Here’s my question. What is the cross of Jesus asking for in your life today? And what is it showing you? Most of us come to Good Friday believing that the cross gave us something. Most of us come to this day saying that “Jesus died for our sins.” I’m not so sure anymore. I struggle with the torture and execution of Jesus. I suspect most of us do. I can’t make sense of it and I’m not sure Jesus could either. I want to rethink the meaning of Good Friday and the usual ways we interpret it.
Last week, some of you may remember, I ended my sermon by asking this question: Will we, in 2021, be different from and better than how we were in 2020? There’s not much about the first ten days of 2021 that suggests we will. I think it’s still an open question and, I hope, still a possibility. But after the events of last Wednesday and the assault on our nation’s capitol I’m just not so sure we will be. As I reflect on the events of last Wednesday I keep going back to words from Rabbi Abraham Joshua Heschel, “Few are guilty, but all are responsible.”
If what we hear in today’s gospel (Matthew 22:1-14) is really what the kingdom of heaven is like, then I’m not interested. Who needs God’s kingdom - at least as Jesus describes it today - when we already have more than enough leaders throughout the world who are abusing their power, when violence is perpetrated on a daily basis, when people’s lives are being destroyed, when cities are burning, when some are excluded and told they don’t belong? We don’t need God’s help to bring that about, we’re pretty good at it by ourselves.
America is in a hard place these days, and we have been for quite a while. Over the last few months of the coronavirus many have said that we’re all in this together. Yes, but we’re not all together in this. We are not “all together in one place” on this day of Pentecost. Our country is divided, fragmented, and wounded. And so is my heart. Maybe yours is too. It’s not easy to talk about our wounds; whether it’s our individual wounds or our national wounds, whether it’s the wounds we’ve received or the ones we’ve inflicted. To talk about our wounds requires us to look at what we’ve done and left undone. It means we each have to look within ourselves. It means taking responsibility for our lives. It means valuing the life and wounds of another as much as our own.
Feast of the Holy Innocents - Matthew 2:13-18 When Herod saw that he had been tricked by the wise men, he was infuriated, and he sent and killed all the children in and around Bethlehem who were two years old…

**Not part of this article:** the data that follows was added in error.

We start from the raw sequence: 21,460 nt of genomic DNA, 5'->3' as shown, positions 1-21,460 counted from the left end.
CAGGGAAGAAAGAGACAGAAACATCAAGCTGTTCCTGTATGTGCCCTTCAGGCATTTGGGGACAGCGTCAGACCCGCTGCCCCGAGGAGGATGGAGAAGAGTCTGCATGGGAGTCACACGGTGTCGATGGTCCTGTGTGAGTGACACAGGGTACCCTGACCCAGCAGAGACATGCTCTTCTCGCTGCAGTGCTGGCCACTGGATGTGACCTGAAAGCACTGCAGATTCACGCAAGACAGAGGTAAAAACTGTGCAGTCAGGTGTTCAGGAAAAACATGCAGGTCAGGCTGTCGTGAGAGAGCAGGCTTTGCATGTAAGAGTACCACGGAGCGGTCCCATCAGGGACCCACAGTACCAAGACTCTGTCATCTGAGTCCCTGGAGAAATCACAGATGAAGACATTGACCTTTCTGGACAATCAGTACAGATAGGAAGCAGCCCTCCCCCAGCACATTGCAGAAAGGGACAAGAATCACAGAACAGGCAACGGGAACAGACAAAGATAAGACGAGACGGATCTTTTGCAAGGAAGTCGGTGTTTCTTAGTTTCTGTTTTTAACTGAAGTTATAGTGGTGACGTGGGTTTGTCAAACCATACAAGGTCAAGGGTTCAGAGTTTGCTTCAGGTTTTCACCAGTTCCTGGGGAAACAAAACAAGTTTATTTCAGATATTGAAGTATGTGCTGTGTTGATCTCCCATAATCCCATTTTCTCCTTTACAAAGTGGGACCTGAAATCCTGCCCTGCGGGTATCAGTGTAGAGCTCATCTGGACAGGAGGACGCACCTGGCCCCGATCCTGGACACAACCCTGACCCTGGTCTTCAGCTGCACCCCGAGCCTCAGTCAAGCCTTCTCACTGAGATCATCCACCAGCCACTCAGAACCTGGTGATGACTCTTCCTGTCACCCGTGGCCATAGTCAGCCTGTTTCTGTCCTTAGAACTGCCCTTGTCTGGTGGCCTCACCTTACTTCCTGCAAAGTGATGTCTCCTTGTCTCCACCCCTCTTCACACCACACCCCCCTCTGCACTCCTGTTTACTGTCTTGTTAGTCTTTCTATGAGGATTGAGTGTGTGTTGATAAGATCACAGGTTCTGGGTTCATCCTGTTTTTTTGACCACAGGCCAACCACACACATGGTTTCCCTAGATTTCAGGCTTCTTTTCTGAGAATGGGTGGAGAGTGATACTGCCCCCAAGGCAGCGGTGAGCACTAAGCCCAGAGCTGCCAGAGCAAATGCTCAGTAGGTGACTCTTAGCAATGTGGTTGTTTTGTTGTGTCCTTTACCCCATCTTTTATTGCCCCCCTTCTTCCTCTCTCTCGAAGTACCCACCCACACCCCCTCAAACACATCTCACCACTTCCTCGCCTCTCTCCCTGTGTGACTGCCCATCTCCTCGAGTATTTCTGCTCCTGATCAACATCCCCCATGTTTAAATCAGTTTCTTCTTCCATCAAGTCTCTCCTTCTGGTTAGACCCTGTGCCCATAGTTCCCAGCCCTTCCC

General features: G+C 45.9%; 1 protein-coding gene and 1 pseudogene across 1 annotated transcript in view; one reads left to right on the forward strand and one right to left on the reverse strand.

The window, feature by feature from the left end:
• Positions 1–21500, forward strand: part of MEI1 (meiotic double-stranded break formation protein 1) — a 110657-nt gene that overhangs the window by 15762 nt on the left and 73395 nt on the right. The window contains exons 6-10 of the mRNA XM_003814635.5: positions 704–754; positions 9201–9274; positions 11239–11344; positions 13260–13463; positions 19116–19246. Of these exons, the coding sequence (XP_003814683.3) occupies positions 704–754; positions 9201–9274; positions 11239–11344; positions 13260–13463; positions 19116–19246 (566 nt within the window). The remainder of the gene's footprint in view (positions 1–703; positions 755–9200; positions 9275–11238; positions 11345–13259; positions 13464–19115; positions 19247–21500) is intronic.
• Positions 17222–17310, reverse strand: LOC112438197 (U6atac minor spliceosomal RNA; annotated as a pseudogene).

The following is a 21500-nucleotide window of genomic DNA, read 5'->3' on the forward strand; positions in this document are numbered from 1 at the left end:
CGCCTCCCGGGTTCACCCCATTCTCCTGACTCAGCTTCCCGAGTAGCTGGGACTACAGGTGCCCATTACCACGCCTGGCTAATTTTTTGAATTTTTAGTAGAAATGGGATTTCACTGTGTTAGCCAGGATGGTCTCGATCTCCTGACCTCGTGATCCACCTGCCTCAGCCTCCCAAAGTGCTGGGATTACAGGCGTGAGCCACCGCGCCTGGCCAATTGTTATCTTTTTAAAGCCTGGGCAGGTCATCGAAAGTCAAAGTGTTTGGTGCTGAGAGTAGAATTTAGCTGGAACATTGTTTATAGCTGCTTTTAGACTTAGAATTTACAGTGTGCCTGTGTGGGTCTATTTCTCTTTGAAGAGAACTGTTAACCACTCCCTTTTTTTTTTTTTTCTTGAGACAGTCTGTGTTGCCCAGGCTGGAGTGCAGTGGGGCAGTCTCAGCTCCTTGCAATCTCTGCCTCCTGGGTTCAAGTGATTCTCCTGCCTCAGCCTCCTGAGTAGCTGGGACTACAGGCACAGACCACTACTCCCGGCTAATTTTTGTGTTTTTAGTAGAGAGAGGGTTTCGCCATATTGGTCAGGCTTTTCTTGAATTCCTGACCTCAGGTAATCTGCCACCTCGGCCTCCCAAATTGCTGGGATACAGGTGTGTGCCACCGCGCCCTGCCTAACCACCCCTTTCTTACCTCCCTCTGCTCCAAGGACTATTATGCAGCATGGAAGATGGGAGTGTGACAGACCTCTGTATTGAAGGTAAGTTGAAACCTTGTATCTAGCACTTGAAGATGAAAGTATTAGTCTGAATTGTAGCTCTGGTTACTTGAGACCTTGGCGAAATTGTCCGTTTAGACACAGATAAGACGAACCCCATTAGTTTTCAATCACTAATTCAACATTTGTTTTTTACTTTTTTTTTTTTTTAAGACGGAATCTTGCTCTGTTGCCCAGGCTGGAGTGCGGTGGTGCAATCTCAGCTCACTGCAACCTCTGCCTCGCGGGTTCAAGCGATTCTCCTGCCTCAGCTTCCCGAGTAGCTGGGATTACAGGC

O Lord of life, the God of our salvation, who bears our burdens: Our hearts have once again been broken by violence and gunfire; this time in Gilroy, El Paso, and Dayton. Our eyes waste away with grief. Our spirit shakes with terror. How long, O Lord, how long?
Each year October is Domestic Violence Awareness Month (DVAM). On average, nearly 20 people per minute are physically abused by an intimate partner in the United States. During one year, this equates to more than 10 million women and men.…
We all face giants, Philistines, in our lives. Sometimes it’s personal and unique to our particular situation. Goliath might be an illness, loneliness, the loss of a loved one. Maybe a rift in a relationship is standing tall. Or maybe it feels as if your life is moving out of control and you’re powerless to do anything. Other times Goliath might be more systemic. It’s mass shootings in our country, violence throughout the world, war in the middle east, racism, immigration. Goliath shows up in lots of ways.
Every time Goliath shows up the battle lines are drawn. The battle is not, however, what we often think it is.
There’s a part of me that just wants to scream, “Enough is enough! Make it stop. How much more can we take?” I am talking about Las Vegas, Maria, Irma, Harvey, Charlottesville, the ongoing wars and violence in the Middle…
O Lord of life, the God of our salvation, who bears our burdens: Our lives and world have once again been shaken by violence and gunfire; this time in Las Vegas. We are weary because of our groaning. Every night we flood our bed with tears and drench our couch with weeping. Our eyes waste away with grief. Our spirit shakes with terror. How long, O Lord, how long?